Apparently we Christians, those who believe the Bible literally and those who believe it selectively, can pick and choose which “rules” to follow. We can take the two versus in Leviticus seriously and chastise, discriminate, and punish all those who are homosexuals (Emphasis on the fact that the word ‘choose’ is omitted. Danielle D’Ambrosio, when did you choose to be straight? Did you wake up one day in seventh grade, look in the mirror, and say I think I’ll be straight for my entire life?) but disregard the teachings of Jesus Christ demanding that the most important commandment is to love your neighbor as yourself. Ignore that Exodus 21:7 allows the father to sell his daughter into slavery. If my dad could do that every time my sister stole the tv remote from me, I’d have at least 20 different siblings by now. Ignore that Exodus 35:2 says those who work on the Sabbath shall be put to death. I would bet my life that at least one member of Chi Alpha has gone to the library and studied on Sunday. Or how about Leviticus Chapter 11 in its entirety, not being able to eat rabbit or camel or touch the skin of a dead pig. Ironic because how many of us love sports, especially sports with balls, especially sports like football. In fact, I recall Notre Dame being one of the most dominant college football programs (at least back when Lou Holtz was coaching). Should we declare all past and present ND football players unclean (at least those who played back when a football was literally a pigskin)?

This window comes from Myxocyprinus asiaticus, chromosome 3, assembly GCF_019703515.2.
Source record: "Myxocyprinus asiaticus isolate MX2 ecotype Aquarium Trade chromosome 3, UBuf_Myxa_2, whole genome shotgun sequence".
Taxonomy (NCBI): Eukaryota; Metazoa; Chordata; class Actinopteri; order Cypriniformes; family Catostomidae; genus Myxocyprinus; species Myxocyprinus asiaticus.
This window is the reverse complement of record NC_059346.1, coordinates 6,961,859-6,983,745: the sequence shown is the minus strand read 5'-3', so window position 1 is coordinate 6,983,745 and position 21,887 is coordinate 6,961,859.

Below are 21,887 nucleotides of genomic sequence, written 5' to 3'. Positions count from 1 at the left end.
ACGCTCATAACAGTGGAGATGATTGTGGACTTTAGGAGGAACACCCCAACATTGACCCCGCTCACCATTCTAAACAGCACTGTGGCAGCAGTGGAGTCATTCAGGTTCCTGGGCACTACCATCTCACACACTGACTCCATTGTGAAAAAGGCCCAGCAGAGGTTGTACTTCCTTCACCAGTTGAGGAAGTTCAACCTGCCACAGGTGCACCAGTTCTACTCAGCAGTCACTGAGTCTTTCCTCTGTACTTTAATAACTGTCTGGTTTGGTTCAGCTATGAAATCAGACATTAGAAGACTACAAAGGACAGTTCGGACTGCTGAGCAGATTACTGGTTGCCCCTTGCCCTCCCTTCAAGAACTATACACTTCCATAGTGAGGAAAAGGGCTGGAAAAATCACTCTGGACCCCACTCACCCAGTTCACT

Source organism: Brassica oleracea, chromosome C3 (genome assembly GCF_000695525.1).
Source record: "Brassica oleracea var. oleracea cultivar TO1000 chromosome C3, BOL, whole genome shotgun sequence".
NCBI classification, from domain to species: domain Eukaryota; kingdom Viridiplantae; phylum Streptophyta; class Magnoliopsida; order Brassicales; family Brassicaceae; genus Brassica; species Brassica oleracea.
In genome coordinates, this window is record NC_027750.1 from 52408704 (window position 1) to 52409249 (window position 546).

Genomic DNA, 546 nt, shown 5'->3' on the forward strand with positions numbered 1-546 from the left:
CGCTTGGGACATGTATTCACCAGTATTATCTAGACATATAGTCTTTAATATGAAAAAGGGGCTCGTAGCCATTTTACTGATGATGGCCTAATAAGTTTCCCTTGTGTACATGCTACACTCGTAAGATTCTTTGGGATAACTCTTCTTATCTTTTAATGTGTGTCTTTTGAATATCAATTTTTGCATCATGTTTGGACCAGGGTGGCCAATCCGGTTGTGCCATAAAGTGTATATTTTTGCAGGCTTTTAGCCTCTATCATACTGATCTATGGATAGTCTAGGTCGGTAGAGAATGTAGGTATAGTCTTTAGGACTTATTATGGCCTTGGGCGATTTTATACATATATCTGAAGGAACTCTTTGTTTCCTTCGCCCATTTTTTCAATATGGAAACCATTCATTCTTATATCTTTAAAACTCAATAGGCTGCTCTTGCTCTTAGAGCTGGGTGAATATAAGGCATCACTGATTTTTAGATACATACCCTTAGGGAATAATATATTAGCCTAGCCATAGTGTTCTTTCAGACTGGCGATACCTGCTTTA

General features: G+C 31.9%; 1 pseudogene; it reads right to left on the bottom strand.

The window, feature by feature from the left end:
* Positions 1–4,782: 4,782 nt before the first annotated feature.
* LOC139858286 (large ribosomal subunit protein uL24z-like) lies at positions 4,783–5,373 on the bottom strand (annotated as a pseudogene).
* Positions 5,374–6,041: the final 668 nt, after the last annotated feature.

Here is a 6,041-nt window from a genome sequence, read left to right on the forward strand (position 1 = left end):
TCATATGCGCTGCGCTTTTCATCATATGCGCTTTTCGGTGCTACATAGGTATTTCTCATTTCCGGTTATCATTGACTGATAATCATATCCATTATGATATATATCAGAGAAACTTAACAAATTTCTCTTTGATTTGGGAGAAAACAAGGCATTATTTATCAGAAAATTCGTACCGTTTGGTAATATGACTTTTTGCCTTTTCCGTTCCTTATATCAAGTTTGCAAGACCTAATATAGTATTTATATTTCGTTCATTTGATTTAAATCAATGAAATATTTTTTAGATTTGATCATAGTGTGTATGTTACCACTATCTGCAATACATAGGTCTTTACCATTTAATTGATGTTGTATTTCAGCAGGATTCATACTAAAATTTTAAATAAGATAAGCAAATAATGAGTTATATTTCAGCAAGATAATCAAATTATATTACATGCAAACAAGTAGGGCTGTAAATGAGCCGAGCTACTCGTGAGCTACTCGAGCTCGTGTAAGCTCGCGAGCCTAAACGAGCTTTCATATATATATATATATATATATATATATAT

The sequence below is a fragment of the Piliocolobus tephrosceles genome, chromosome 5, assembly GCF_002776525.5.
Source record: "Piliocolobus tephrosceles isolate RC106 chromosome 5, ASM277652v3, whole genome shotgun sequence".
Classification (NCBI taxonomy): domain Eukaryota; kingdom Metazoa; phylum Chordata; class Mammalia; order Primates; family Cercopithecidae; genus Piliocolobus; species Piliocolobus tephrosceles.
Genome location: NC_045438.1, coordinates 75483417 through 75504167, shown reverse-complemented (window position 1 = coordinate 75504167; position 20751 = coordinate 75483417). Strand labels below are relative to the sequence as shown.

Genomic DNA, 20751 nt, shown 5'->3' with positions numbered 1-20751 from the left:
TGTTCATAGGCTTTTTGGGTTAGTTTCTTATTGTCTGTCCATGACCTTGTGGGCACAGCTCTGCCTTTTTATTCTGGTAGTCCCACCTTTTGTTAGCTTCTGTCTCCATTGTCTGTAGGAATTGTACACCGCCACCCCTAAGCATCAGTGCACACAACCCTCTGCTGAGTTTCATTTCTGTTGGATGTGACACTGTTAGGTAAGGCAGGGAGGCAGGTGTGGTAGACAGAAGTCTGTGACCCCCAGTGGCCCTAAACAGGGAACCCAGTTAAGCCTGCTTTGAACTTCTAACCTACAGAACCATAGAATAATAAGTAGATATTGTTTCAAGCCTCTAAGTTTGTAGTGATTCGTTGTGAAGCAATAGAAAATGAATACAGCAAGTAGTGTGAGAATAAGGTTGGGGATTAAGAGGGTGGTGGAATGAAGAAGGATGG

Why is it that we come to ignore these arbitrary, outdated rules, but stand steadfast to the one about homosexuality? Why is it that a gay person cannot be ordained a priest? Why is it that Chris Donohoe can’t hold a senior position in a Christian group because he met a boyfriend? Why is it that Jessica Longoria believes that homosexuality is a biblically based sin and by committing such a sin one can’t enter the kingdom of God? Why is it that people still parade around on their horse to heaven, and in the name of Christianity, say if you’re gay you’re going to hell? Don’t they know they’re taking a way of life – an eternal belief that embodies and has represented an ideology of respect, empathy, high-mindedness, and self-sacrifice – throwing it on the ground, spitting on it, and rubbing it in the dirt, not to mention the dignity of millions of people?

Relax

The busy week that was fretted over the past two or so blogs is complete. One pre-lim…check. One lab practical…check. Two papers…check and check. Now I just wait for the results. In the mean time, I’m grading pre-lims in the class I TA and I sure hope these grades I’m recording aren’t the same ones I’ll be receiving.